Build a better mousetrap, Ralph Waldo Emerson once said, and the world will beat a path to your door. Build a better mousetrap car, Taft engineering teacher Dan Calore says, and the world of engineering becomes your oyster.
Students in Calore's Introduction to Engineering class recently built and raced model cars driven by the same force that causes a mousetrap to snap. Attaching a string to the lever arm then wrapping it around the drive axle creates tension in the mousetrap spring. Once the lever is released, the tension pulls the spring over the drive axle and the wheels begin to rotate, setting the vehicle in motion.
"We gave each student a kit so that they were all starting with the same standard parts," Calore explains. "But we threw the kit directions away. Part of the engineering process is to develop an understanding of the mechanics of how things work, and to then apply that understanding to solve problems."
After the initial build component, students were asked to modify their designs to improve vehicle performance on two measures: total distance traveled, and velocity over a three-meter course.
"Modifying the vehicles forced the students to think about some of the basic principles of engineering," says Calore, "energy, forces, and motion. They needed to ask themselves, what factors impact speed? What factors influence distance? Most figured out that the rear wheels needed friction and created that by adding rubber balloons to wheel edges. Others developed a kind of gear transmission, or adapted different size wheels for speed and distance."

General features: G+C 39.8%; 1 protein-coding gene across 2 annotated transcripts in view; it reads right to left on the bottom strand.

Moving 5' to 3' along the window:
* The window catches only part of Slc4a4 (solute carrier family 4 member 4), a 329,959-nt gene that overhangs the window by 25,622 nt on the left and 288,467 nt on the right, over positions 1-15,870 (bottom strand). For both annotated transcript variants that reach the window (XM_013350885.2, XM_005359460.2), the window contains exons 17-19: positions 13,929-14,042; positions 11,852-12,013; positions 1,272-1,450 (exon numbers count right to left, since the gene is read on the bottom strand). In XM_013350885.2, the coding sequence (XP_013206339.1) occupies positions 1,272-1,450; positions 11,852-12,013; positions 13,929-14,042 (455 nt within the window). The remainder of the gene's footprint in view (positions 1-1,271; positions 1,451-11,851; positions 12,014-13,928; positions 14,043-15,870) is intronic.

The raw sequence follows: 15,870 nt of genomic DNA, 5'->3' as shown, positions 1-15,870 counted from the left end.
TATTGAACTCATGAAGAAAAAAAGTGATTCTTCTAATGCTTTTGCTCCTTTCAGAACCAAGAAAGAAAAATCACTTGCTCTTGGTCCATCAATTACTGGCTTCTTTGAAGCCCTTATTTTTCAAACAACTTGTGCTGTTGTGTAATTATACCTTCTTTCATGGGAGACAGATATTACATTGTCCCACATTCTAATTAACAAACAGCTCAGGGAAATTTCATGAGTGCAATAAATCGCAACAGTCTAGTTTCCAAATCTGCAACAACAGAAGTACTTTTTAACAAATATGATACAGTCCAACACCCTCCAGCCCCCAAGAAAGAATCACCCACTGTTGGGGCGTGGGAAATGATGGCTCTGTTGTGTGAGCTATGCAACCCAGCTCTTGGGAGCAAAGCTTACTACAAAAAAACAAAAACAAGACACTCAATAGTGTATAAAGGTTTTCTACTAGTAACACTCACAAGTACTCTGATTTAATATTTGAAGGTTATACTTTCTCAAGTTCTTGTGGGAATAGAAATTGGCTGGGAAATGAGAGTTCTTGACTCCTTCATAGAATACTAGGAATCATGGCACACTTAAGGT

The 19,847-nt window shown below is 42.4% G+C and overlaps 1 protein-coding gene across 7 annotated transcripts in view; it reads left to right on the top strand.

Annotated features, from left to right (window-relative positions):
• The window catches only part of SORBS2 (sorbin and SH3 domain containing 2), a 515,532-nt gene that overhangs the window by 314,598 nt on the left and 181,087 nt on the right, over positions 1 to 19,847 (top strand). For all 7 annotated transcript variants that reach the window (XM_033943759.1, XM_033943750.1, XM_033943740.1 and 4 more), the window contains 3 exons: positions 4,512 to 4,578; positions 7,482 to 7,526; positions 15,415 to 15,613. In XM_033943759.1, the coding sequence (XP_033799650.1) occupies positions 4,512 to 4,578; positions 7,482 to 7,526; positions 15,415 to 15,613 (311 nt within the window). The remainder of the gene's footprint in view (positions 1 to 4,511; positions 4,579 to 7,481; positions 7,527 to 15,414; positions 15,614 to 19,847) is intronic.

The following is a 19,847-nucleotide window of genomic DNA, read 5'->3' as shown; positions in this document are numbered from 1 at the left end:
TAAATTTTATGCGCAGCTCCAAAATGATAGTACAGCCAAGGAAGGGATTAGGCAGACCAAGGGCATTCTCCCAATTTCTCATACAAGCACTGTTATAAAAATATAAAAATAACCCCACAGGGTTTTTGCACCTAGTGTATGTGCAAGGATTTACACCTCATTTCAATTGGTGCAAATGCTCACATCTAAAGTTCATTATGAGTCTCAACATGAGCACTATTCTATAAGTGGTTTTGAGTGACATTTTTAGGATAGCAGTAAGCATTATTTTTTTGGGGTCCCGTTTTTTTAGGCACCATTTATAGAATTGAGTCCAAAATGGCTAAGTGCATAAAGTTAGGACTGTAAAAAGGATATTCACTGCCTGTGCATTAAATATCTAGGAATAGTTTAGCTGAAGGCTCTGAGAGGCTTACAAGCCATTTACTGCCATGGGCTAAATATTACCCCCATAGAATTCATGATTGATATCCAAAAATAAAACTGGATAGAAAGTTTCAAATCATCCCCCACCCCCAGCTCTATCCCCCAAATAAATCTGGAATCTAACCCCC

With each modification, students were asked to assess whether the change made performance better or worse, which, notes Calore, is a very important part of the process.
"The biggest thing that I got out of the project was problem solving," says Nick Cutler '17. "In the beginning, we were given our supplies and that is what we were to work with; there were not additional supplies, so if something broke we had to find a different way to make our cars work. On the second day, the foundation of my car broke in half, and I had to completely start over. I had to look around the shop for different things that I could use in place of what I broke; the point was to find a way to get the job done."